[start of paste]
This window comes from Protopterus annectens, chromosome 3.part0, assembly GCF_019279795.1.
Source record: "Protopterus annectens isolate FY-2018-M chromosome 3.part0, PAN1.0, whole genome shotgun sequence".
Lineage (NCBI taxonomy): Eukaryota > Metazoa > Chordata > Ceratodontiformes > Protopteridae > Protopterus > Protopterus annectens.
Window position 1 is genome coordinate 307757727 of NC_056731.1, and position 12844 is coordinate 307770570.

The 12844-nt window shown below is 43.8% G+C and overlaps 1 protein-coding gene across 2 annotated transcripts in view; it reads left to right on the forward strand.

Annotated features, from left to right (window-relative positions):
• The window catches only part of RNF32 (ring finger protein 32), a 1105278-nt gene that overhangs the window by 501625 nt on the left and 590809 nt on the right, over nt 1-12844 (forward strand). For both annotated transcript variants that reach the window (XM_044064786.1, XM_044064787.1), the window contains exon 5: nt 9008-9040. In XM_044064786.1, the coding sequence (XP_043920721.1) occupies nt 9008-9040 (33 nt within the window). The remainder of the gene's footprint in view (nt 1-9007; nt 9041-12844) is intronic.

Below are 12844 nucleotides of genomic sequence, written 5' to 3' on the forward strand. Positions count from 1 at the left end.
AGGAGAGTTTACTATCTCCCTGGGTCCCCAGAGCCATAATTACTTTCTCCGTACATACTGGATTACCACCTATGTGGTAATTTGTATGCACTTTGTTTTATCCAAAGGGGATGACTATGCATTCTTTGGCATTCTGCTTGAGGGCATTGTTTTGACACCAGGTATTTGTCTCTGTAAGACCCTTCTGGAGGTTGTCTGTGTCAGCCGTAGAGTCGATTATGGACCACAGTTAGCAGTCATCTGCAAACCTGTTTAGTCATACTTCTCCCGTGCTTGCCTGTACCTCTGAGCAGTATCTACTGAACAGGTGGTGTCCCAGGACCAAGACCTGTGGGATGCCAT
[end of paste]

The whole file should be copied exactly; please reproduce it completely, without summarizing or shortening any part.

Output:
This window comes from Protopterus annectens, chromosome 3.part0, assembly GCF_019279795.1.
Source record: "Protopterus annectens isolate FY-2018-M chromosome 3.part0, PAN1.0, whole genome shotgun sequence".
Lineage (NCBI taxonomy): Eukaryota > Metazoa > Chordata > Ceratodontiformes > Protopteridae > Protopterus > Protopterus annectens.
Window position 1 is genome coordinate 307757727 of NC_056731.1, and position 12844 is coordinate 307770570.

The 12844-nt window shown below is 43.8% G+C and overlaps 1 protein-coding gene across 2 annotated transcripts in view; it reads left to right on the forward strand.

Annotated features, from left to right (window-relative positions):
• The window catches only part of RNF32 (ring finger protein 32), a 1105278-nt gene that overhangs the window by 501625 nt on the left and 590809 nt on the right, over nt 1-12844 (forward strand). For both annotated transcript variants that reach the window (XM_044064786.1, XM_044064787.1), the window contains exon 5: nt 9008-9040. In XM_044064786.1, the coding sequence (XP_043920721.1) occupies nt 9008-9040 (33 nt within the window). The remainder of the gene's footprint in view (nt 1-9007; nt 9041-12844) is intronic.

Below are 12844 nucleotides of genomic sequence, written 5' to 3' on the forward strand. Positions count from 1 at the left end.
AGGAGAGTTTACTATCTCCCTGGGTCCCCAGAGCCATAATTACTTTCTCCGTACATACTGGATTACCACCTATGTGGTAATTTGTATGCACTTTGTTTTATCCAAAGGGGATGACTATGCATTCTTTGGCATTCTGCTTGAGGGCATTGTTTTGACACCAGGTATTTGTCTCTGTAAGACCCTTCTGGAGGTTGTCTGTGTCAGCCGTAGAGTCGATTATGGACCACAGTTAGCAGTCATCTGCAAACCTGTTTAGTCATACTTCTCCCGTGCTTGCCTGTACCTCTGAGCAGTATCTACTGAACAGGTGGTGTCCCAGGACCAAGACCTGTGGGATGCCAT